OSACO Investigates Global Corruption From Blenheim
The last place you might expect to find the headquarters for a global corruption investigation group is small town New Zealand, Sophie Trigger writes for The Marlborough Express. But after working in some of the darkest places in the world, Sean and Jaydene Buckley have found an unlikely home among the vines in Blenheim.
Both former detectives, and then UN investigators, the Buckleys now run OSACO Group, one of the only businesses in the world that specialises in independent investigation into corruption, fraud and sexual assault within the humanitarian sector, Trigger reports in the story published by Stuff.
Organisations – often NGOs or UN based – come to them with allegations and concerns within their own ranks, most of which are in Africa or the Middle East. With 20 consultants around the world, OSACO investigates and makes findings based on the data they collect.
“The selling point is that we’re only going to report on the facts that we find, we’re not tied to any of the internal politics of an organisation,” Sean said.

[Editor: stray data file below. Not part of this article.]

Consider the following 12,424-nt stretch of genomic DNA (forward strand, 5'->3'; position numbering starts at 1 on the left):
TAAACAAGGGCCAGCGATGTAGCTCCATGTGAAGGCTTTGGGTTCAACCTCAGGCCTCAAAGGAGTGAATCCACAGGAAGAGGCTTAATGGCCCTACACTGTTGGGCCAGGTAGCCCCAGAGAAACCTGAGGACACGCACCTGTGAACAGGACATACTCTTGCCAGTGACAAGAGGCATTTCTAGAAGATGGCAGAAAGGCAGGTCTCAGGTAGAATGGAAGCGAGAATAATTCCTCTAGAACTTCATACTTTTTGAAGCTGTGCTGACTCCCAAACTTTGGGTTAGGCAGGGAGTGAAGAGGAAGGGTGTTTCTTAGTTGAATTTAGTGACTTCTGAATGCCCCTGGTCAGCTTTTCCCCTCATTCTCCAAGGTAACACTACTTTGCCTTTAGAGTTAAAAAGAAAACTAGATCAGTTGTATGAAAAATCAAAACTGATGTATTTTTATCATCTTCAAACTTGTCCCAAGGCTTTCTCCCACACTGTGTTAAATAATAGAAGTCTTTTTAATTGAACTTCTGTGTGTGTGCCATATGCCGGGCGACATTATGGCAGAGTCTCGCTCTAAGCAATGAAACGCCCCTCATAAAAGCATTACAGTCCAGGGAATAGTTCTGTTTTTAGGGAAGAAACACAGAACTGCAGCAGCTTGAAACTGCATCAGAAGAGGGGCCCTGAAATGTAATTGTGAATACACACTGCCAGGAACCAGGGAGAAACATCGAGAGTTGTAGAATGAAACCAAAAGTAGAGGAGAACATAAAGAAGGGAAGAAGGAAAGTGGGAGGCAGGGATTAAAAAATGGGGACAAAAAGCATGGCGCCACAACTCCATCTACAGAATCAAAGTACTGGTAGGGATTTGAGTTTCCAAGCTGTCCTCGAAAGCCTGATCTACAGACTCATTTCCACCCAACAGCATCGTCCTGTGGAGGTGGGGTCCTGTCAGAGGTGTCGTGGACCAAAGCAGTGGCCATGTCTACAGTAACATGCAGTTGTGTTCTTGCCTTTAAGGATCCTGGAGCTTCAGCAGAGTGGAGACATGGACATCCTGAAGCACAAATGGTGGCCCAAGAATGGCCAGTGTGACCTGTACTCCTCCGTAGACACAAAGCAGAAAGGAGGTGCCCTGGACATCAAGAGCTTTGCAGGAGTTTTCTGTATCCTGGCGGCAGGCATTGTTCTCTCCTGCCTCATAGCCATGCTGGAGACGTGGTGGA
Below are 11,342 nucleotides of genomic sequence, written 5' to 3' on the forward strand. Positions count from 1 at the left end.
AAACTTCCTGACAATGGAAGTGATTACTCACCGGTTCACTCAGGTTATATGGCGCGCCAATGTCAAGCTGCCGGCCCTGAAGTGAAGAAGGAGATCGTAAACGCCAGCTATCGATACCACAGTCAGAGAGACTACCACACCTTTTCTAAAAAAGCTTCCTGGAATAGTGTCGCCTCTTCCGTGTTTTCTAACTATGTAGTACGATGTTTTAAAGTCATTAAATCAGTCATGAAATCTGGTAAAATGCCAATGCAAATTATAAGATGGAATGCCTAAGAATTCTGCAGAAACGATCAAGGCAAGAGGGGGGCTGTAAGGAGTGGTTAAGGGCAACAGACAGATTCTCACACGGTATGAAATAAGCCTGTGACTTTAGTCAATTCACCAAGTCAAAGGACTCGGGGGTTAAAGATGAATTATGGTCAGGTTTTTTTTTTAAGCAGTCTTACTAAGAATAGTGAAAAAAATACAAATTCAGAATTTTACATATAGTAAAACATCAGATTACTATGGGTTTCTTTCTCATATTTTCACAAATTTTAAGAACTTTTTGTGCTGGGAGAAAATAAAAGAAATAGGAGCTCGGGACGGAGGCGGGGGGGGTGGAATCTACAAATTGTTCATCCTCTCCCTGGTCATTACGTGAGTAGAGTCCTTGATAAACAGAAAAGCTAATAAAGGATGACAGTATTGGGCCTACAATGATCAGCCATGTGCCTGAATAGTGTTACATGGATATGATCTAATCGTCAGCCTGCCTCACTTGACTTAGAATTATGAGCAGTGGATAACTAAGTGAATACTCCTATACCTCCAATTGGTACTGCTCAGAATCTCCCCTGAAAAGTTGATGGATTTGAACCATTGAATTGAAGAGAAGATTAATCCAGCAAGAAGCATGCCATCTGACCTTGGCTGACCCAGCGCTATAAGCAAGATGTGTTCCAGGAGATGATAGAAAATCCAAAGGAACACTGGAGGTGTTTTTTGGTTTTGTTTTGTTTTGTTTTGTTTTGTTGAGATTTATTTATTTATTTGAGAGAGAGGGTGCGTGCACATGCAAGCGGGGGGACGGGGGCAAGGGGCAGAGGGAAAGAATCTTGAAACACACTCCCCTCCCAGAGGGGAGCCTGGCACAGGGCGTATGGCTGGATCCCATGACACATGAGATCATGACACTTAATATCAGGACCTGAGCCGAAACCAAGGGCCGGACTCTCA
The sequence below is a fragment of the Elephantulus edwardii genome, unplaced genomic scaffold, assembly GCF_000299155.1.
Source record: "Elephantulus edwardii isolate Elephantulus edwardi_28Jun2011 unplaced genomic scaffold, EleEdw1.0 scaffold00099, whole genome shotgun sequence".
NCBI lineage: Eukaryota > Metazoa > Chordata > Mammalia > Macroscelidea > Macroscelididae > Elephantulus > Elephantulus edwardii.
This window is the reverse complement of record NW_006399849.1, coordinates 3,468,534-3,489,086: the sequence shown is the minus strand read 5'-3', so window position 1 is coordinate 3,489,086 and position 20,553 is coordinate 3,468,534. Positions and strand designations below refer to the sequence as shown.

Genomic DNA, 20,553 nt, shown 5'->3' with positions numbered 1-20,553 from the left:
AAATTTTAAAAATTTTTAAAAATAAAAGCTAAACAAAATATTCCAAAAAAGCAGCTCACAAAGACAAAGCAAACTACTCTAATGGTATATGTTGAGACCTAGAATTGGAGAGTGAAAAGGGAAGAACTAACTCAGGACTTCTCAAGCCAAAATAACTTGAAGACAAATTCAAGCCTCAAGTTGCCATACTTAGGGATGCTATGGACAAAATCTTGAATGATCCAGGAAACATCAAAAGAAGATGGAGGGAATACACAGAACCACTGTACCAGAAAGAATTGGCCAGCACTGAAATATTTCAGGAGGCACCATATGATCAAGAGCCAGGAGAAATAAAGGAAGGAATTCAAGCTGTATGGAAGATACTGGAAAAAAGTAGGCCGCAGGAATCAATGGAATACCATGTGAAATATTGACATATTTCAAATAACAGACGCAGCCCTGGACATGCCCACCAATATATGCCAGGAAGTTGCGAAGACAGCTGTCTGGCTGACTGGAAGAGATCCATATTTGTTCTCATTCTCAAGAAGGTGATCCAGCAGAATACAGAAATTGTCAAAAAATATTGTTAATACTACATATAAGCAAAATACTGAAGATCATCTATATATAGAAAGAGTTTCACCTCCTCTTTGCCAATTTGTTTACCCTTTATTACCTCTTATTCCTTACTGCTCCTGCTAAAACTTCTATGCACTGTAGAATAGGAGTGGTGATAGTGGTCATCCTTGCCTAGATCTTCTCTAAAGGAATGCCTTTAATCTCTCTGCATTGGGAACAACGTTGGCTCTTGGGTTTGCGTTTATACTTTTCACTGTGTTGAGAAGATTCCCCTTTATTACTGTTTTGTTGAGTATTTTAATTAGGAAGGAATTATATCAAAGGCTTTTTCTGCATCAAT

Sean took up his first role with the UN in 2005, dealing mostly with cases of child exploitation and sexual assault committed by UN peacekeepers, in places such as Liberia and Somalia.
The group has 10 projects on the go at any one time – at the moment, they’re in Pakistan, Afghanistan, East Africa, the Congo, the US and Europe. While they prefer to manage projects “sitting in our shorts under the pagoda”, they travel out into the field multiple times a year, when someone is needed on the ground.
The Buckleys have uncovered “horrendous things” in many of their projects, but say their drive comes from giving people a voice and uncovering the truth.
“It is quite dark sometimes and it can be quite disconcerting when you see how much money is wasted through theft and the amount of corruption,” Jaydene told the Express.
“But at the end of the day, the value for me is being able to get to the root cause of that.”
Original article by Sophie Trigger, The Marlborough Express, Stuff, February 16, 2020.
Photo by Scott Hammond.